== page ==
Scholars attempted to calculate an exact date for the Nativity of the Lord, but it was deemed impossible. (There was/is not enough information available to determine this.) So originally, March 25 was discussed as an appropriate day to celebrate the birth of Christ to coincide with the rebirth of spring. However, other scholars noted that this would be a better day to place Jesus’ conception, as we believe that God becomes incarnate at the moment he is in Mary’s womb.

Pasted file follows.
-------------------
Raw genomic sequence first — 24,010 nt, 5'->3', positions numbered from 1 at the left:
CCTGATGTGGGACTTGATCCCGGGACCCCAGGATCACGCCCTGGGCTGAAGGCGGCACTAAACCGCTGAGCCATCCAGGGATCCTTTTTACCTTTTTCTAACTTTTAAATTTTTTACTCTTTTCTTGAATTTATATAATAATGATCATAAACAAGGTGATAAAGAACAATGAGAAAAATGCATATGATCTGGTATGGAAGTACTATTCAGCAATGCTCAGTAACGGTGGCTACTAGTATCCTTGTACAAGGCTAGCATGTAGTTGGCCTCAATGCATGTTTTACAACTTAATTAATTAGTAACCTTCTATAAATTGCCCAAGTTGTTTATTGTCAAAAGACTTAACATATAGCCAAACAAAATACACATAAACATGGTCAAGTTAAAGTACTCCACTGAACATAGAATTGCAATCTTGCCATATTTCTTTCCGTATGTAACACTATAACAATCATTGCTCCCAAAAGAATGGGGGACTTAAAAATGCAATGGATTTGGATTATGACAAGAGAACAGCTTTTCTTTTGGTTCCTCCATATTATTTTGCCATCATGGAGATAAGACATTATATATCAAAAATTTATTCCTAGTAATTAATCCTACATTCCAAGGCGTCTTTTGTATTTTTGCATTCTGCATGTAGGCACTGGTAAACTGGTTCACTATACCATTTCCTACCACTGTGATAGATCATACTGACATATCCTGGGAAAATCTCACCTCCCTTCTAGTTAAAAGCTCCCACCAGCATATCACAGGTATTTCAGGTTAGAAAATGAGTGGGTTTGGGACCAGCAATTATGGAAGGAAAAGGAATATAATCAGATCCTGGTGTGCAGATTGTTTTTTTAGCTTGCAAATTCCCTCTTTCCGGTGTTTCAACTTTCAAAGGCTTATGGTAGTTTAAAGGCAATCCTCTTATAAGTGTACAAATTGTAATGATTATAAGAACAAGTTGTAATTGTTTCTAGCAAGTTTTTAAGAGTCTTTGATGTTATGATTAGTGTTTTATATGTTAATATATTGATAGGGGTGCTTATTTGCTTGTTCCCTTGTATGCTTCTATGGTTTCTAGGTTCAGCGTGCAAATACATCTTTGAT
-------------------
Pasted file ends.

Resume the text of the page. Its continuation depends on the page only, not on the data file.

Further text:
Therefore, if we add nine months to that date we get … December 25!
Secondarily, many Romans were sun worshipers and celebrated a kind of sun feast day on December 25, while others note a virility god named Mithra with the same birthday. Romans also observed a debaucherous time of year called Saturnalia December 17-23. Thus, celebrating the birth of Christ on December 25 would counter pagan holidays.
In 336, the Emperor Constantine officially named the “birthday of Christ” December 25.